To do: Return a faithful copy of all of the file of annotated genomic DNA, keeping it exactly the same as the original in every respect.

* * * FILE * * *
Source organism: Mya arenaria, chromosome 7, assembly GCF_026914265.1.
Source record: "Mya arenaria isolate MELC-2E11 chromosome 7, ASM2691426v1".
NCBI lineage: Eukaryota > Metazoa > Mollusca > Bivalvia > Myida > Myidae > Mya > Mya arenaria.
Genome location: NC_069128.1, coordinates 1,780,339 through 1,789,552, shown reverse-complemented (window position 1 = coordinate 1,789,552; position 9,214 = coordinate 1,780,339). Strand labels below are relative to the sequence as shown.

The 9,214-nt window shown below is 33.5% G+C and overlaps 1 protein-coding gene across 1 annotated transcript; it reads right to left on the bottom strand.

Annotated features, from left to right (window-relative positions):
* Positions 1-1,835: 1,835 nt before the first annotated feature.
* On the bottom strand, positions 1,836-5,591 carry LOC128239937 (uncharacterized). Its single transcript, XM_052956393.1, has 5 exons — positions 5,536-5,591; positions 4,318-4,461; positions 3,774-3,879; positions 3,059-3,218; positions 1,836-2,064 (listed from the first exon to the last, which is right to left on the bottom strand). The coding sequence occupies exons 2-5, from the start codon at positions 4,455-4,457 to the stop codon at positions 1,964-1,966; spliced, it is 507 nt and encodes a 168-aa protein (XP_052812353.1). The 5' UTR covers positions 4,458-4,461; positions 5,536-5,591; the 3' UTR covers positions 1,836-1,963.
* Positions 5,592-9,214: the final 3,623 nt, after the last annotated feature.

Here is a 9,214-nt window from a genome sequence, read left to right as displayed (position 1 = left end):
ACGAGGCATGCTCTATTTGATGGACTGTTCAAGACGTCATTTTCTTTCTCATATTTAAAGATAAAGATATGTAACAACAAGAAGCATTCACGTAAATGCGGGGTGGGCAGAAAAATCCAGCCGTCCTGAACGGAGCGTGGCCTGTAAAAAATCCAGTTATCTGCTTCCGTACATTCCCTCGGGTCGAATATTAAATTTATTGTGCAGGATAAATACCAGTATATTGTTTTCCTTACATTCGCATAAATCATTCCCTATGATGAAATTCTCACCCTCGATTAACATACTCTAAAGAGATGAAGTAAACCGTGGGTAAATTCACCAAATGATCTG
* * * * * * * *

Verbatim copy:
Source organism: Mya arenaria, chromosome 7, assembly GCF_026914265.1.
Source record: "Mya arenaria isolate MELC-2E11 chromosome 7, ASM2691426v1".
NCBI lineage: Eukaryota > Metazoa > Mollusca > Bivalvia > Myida > Myidae > Mya > Mya arenaria.
Genome location: NC_069128.1, coordinates 1,780,339 through 1,789,552, shown reverse-complemented (window position 1 = coordinate 1,789,552; position 9,214 = coordinate 1,780,339). Strand labels below are relative to the sequence as shown.

The 9,214-nt window shown below is 33.5% G+C and overlaps 1 protein-coding gene across 1 annotated transcript; it reads right to left on the bottom strand.

Annotated features, from left to right (window-relative positions):
* Positions 1-1,835: 1,835 nt before the first annotated feature.
* On the bottom strand, positions 1,836-5,591 carry LOC128239937 (uncharacterized). Its single transcript, XM_052956393.1, has 5 exons — positions 5,536-5,591; positions 4,318-4,461; positions 3,774-3,879; positions 3,059-3,218; positions 1,836-2,064 (listed from the first exon to the last, which is right to left on the bottom strand). The coding sequence occupies exons 2-5, from the start codon at positions 4,455-4,457 to the stop codon at positions 1,964-1,966; spliced, it is 507 nt and encodes a 168-aa protein (XP_052812353.1). The 5' UTR covers positions 4,458-4,461; positions 5,536-5,591; the 3' UTR covers positions 1,836-1,963.
* Positions 5,592-9,214: the final 3,623 nt, after the last annotated feature.

Here is a 9,214-nt window from a genome sequence, read left to right as displayed (position 1 = left end):
ACGAGGCATGCTCTATTTGATGGACTGTTCAAGACGTCATTTTCTTTCTCATATTTAAAGATAAAGATATGTAACAACAAGAAGCATTCACGTAAATGCGGGGTGGGCAGAAAAATCCAGCCGTCCTGAACGGAGCGTGGCCTGTAAAAAATCCAGTTATCTGCTTCCGTACATTCCCTCGGGTCGAATATTAAATTTATTGTGCAGGATAAATACCAGTATATTGTTTTCCTTACATTCGCATAAATCATTCCCTATGATGAAATTCTCACCCTCGATTAACATACTCTAAAGAGATGAAGTAAACCGTGGGTAAATTCACCAAATGATCTG